With many artists’ shows postponed and canceled, many galleries have moved onto digital viewing. Even though we can’t go to galleries and museums, there are plenty to see online. I have browsed Frieze NY shows online which I planned on going to this year. I thought of what would be the best way to help these artists in these tough times. I have decided to introduce several artists who are currently residing in Kansas City. Under these short descriptions of their work are their website, email and social media, so I encourage you to go follow them.

Michelle Chan

Michelle works in both fiber and sculpture and she is committed to the explorations and experience of being an Asian American in the States. She graduated from Kansas City Art Institute in 2019 and is currently a Charlotte Street resident. Her exploration of her identity is rooted in consumerism is apparent in a lot of her sculptures. Enlarged candy bag in a shopping cart forces a reflection on everyday products which we don’t otherwise. I’m aware of the confusion she must have felt growing up; raised in Japan and the United States, I always felt that even though I’m connected to both cultures. I’m an outsider in both. Where do Asian Americans fit in the United States? Her works such as are trying to desperately merge these two cultures together giving us a platform to think critically. Be sure to visit her website to check out her other works, ​You Are What You Eat​ and Mattel Recalls: Zhang Shuhong​.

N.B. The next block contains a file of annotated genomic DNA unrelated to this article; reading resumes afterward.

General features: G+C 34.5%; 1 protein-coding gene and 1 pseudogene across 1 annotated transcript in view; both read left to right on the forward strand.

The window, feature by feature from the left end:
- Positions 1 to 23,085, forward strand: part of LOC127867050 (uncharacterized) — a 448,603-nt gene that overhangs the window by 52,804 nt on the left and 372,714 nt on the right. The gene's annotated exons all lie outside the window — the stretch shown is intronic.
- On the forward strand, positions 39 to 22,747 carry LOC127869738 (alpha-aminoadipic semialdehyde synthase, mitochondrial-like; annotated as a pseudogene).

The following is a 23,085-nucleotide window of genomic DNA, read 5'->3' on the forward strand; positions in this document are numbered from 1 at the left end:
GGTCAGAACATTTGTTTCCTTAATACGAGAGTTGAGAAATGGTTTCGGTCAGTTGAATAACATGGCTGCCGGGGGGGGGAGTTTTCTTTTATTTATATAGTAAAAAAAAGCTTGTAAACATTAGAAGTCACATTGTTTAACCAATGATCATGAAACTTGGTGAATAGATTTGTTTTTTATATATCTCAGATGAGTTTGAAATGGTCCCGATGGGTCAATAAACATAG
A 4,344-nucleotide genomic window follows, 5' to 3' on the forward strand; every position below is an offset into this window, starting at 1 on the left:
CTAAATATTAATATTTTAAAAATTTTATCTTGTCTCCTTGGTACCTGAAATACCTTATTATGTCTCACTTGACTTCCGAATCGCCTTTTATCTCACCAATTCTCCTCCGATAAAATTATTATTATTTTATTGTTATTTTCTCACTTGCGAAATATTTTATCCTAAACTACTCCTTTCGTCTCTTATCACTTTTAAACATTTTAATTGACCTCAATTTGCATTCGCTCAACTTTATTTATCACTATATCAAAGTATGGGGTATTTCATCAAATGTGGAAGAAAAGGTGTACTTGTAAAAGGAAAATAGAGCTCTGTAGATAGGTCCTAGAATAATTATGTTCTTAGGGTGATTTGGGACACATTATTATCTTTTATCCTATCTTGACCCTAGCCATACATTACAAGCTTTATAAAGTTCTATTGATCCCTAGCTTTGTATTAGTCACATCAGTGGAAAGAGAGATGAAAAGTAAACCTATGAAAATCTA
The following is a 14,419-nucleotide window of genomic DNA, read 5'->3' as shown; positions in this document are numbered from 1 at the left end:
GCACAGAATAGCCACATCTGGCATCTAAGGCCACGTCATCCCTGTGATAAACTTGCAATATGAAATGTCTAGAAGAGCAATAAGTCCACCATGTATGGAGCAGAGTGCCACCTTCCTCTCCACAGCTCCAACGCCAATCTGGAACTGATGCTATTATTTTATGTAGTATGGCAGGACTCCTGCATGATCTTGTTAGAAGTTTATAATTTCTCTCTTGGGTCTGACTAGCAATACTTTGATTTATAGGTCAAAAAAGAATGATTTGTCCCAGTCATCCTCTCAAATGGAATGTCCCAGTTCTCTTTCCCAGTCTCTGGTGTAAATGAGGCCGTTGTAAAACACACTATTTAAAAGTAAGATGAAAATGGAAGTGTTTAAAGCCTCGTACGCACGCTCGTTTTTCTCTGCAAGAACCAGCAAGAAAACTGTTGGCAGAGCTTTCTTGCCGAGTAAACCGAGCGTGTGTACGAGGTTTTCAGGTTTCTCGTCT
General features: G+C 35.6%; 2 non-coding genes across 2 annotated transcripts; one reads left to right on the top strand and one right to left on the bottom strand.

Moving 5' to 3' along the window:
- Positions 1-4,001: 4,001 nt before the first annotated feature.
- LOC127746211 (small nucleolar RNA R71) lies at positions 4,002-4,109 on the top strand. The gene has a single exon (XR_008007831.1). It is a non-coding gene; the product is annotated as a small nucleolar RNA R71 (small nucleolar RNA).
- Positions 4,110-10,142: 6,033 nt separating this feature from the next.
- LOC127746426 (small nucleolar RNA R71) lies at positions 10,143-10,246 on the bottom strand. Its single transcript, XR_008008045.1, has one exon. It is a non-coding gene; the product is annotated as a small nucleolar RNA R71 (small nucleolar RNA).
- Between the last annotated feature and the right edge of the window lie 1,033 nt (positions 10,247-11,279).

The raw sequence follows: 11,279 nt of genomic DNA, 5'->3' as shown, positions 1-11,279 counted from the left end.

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Milky Rabbit, 36" x 60" x 24", non-archival vinyl, eva foam, paper, monofilament, acrylic, 2018, Photo courtesy of the artist

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MADE IN CHINA Flag , 12"x 23", plexiglass, jump rings, pipe, 2019, photo courtesy of the artist

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Token Cookies, Collaboration Illustration by August DeMarea, non-archival vinyl, polyester, stuffing, 2019 photo courtesy of the artist

URL: https://michellechanartist.com
Instagram: @
mishapsofmishi
Email: michellechanartiststudio@gmail.com

Onnissia

Onnissia’s works are simple in appearance, yet they are deep in intellect, bold, and playful. Onnissia’s work appears printed with on first encounter but with close investigation, you can see it is hand painted carefully with acrylic on paper and canvas. Crisp edges and the pop of color are pleasing to look at. The way she chooses her composition is exciting. She often crops her figure in a way that sometimes only pelvic area is shown, and other times the upper torso. Oftentimes, the negative space and the subject occupy the same space. Painted African American figures display confidence and assertiveness.

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Harnessing Unrestraint, Acrylic and Cut-Paper, 12 x 9, 2019, photo courtesy of Aaron Paden

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Heavy, Acrylic and Cut-Paper on Foamboard, 26 x 22.5, 2020, photo courtesy of the artist